“Show us your boobs!”
These catcalls–from drunken revelers dangling beads off balconies at equally inebriated women cruising along Bourbon Street–are what I remember most about my first Mardi Gras experience at the tender age of 16. Just as memorable, however, was how mortified I felt witnessing all this in front of my mom and dad.
And it’s in the streets of Rio de Janeiro where I find the earliest memories of my childhood. That colorful Carnival parade filled with elaborate floats and glitzy samba school ensembles etched itself deeply into my four-year-old subconscious. (At that age, the scantily clad women and provocative dancing failed to make an impression.)
So when it came time to decide where in the world I wanted to celebrate my 50th birthday with my family in late February, the idea of exposing our two sons to the concept of Carnival seemed appealing.
But was there a way to do it without subjecting them to the lewd drunkenness and nudity that often accompany such celebrations? And with so many world-class cities hosting bucket-list worthy festivities, where would we go?
Fortuitously, the decision was made for me thanks to some very inexpensive flights to Milan during the week the kids had off for winter break. Venice, home to the mother of all Mardi Gras celebrations, was a mere three-hour drive away.
It is believed that Carnival celebrations officially started in Venice in the 13th century to celebrate a victory of the “Serenissima Repubblica.” When the elaborate masks and costumes were introduced to the equation is a little less certain. Some scholars suggest that covering the face in public was the Venetian response to one of the most rigid class hierarchies in European history. Whatever the reason, the tradition is on full display in St. Mark’s Square and all around the city during the two weeks leading up to the Christian observance of Lent.
Even without the lure of Carnival, Venice is still a great place to travel with kids.
The fact that the city is comprised of 118 small islands separated by canals and linked by bridges means there are no cars to be found. But that doesn’t mean the city won’t be crowded. On an average day, historic Venice actually has as many tourists as it does residents–about 60,000. During peak tourism seasons–during Carnival and in the summer–hotels and restaurants come at a high premium. That’s why renting a vacation home can be a wise decision–especially for families.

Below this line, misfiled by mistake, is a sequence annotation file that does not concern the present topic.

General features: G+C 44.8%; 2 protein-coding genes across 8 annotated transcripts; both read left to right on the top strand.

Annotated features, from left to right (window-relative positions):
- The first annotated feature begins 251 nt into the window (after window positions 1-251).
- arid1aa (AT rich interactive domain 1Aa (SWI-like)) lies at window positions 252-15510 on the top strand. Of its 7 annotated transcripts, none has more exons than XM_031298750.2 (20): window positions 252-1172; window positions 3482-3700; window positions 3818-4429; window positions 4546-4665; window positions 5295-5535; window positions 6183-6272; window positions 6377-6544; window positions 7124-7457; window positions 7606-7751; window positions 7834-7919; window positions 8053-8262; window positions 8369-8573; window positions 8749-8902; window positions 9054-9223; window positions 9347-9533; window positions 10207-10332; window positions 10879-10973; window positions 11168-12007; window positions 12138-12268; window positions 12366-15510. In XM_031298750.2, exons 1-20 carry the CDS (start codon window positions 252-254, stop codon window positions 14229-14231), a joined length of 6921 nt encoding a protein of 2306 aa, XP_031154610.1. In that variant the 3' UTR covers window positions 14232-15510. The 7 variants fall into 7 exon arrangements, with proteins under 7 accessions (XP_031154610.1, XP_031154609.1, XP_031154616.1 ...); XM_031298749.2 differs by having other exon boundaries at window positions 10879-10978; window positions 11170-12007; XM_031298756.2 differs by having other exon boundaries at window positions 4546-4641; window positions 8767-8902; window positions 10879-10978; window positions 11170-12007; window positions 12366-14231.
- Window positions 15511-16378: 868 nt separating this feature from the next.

We found a place to stay in Cannaregio–a peaceful residential neighborhood where many Venetians reside, dine, and shop–on the Wyndham Vacation Rentals website. Located right next to the Chiesa della Madonna dell’Orto, our two-bedroom “Estaurio” apartment–with a fully stocked kitchen and spacious living room–was near the famous Ghetto district and a 15-minute walk from the Rialto Bridge. Renting allowed us to take in a little of the “real” Venice, while providing us with much needed refuge after long days of sightseeing.
The fun began immediately once we arrived in Venice. After parking our rental car at the airport, we were escorted into the city by way of an Alilaguna water taxi. Since the boys had never been to Venice, our “driver” took us down the Grand Canal, which winds its way through the city center, to help orient us. The mere sight of the gondolas and 13th-century buildings that lined the lagoon was enough to get the boys excited to explore all this grand city had to explore.
Motivating kids to go on long walks is usually not something most parents have a great deal of luck with. But we wandered the streets of Venice without any complaints. The boys really enjoyed seeing everyone dressed up in elaborate costumes for the festivals and masquerade balls. We also spent hours checking out the variety of masks on display in shop windows and deciding which were our favorites. Occasional breaks for gelato and pizza helped keep everyone energized.
As much fun as it was strolling aimlessly through the streets, a guided walking tour proved quite helpful in gaining some perspective into the city’s historical significance. We opted for a three-hour excursion with Walks of Italy that took us through the most famous sights of Venice, including the Rialto Bridge and St. Mark’s Square, as well as on a gondola ride.
But ultimately, it was Carnival that we came to experience. The highlight for many was the “Volo dell’ Angelo,” or the Flight of the Angel, which officially kicked off the festivities in a packed St. Mark’s Square. From there on, Carnival becomes a series of private and public masquerade balls, parades (on both land and water), puppet shows, theatrical and musical performances, and competitions for the best costumes and masks.
What I noticed immediately was that, unlike other Carnival celebrations I’ve attended, drinking was not the principal source of people’s enthusiasm–at least not visibly. Instead, the only real mischief we saw was the tradition of people throwing confetti at each other. And those are the memories I feel good about having my kids remember.
Rainer Jenss is a featured contributor for Intelligent Travel. Follow him on Twitter @JenssTravels.